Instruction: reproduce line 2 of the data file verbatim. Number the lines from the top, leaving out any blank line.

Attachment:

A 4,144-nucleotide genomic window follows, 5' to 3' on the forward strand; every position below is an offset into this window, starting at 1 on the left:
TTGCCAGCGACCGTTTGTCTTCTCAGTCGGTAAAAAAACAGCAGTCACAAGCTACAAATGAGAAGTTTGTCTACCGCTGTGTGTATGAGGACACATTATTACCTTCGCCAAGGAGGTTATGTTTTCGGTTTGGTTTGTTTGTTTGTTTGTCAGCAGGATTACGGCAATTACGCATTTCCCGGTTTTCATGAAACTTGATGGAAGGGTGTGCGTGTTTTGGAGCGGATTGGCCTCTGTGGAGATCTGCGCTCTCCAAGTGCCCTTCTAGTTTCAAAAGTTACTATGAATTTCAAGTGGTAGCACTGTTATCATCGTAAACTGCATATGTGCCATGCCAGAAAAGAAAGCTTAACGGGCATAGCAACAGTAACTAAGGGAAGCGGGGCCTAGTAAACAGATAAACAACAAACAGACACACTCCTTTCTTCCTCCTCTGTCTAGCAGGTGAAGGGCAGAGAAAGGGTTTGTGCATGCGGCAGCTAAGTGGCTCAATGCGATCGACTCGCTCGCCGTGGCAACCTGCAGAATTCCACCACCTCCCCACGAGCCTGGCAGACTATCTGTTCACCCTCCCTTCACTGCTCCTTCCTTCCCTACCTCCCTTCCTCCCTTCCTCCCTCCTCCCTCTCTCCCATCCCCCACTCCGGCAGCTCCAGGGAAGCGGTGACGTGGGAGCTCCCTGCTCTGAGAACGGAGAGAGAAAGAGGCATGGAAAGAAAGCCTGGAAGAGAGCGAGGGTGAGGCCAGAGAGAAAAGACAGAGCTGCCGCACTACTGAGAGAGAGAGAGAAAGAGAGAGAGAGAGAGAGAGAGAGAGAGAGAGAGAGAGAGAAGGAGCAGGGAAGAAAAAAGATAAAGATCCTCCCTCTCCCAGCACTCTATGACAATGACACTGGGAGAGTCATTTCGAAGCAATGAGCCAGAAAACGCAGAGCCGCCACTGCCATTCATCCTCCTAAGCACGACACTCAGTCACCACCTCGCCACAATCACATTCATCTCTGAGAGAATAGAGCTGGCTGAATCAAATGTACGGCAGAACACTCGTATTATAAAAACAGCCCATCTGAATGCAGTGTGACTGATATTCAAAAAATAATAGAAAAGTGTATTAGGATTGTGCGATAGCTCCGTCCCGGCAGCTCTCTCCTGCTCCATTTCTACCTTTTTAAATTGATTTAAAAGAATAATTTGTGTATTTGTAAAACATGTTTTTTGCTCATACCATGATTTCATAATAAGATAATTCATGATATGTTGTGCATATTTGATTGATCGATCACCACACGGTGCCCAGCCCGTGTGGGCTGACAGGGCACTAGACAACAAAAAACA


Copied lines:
TTGCCAGCGACCGTTTGTCTTCTCAGTCGGTAAAAAAACAGCAGTCACAAGCTACAAATGAGAAGTTTGTCTACCGCTGTGTGTATGAGGACACATTATTACCTTCGCCAAGGAGGTTATGTTTTCGGTTTGGTTTGTTTGTTTGTTTGTCAGCAGGATTACGGCAATTACGCATTTCCCGGTTTTCATGAAACTTGATGGAAGGGTGTGCGTGTTTTGGAGCGGATTGGCCTCTGTGGAGATCTGCGCTCTCCAAGTGCCCTTCTAGTTTCAAAAGTTACTATGAATTTCAAGTGGTAGCACTGTTATCATCGTAAACTGCATATGTGCCATGCCAGAAAAGAAAGCTTAACGGGCATAGCAACAGTAACTAAGGGAAGCGGGGCCTAGTAAACAGATAAACAACAAACAGACACACTCCTTTCTTCCTCCTCTGTCTAGCAGGTGAAGGGCAGAGAAAGGGTTTGTGCATGCGGCAGCTAAGTGGCTCAATGCGATCGACTCGCTCGCCGTGGCAACCTGCAGAATTCCACCACCTCCCCACGAGCCTGGCAGACTATCTGTTCACCCTCCCTTCACTGCTCCTTCCTTCCCTACCTCCCTTCCTCCCTTCCTCCCTCCTCCCTCTCTCCCATCCCCCACTCCGGCAGCTCCAGGGAAGCGGTGACGTGGGAGCTCCCTGCTCTGAGAACGGAGAGAGAAAGAGGCATGGAAAGAAAGCCTGGAAGAGAGCGAGGGTGAGGCCAGAGAGAAAAGACAGAGCTGCCGCACTACTGAGAGAGAGAGAGAAAGAGAGAGAGAGAGAGAGAGAGAGAGAGAGAGAGAGAGAGAAGGAGCAGGGAAGAAAAAAGATAAAGATCCTCCCTCTCCCAGCACTCTATGACAATGACACTGGGAGAGTCATTTCGAAGCAATGAGCCAGAAAACGCAGAGCCGCCACTGCCATTCATCCTCCTAAGCACGACACTCAGTCACCACCTCGCCACAATCACATTCATCTCTGAGAGAATAGAGCTGGCTGAATCAAATGTACGGCAGAACACTCGTATTATAAAAACAGCCCATCTGAATGCAGTGTGACTGATATTCAAAAAATAATAGAAAAGTGTATTAGGATTGTGCGATAGCTCCGTCCCGGCAGCTCTCTCCTGCTCCATTTCTACCTTTTTAAATTGATTTAAAAGAATAATTTGTGTATTTGTAAAACATGTTTTTTGCTCATACCATGATTTCATAATAAGATAATTCATGATATGTTGTGCATATTTGATTGATCGATCACCACACGGTGCCCAGCCCGTGTGGGCTGACAGGGCACTAGACAACAAAAAACA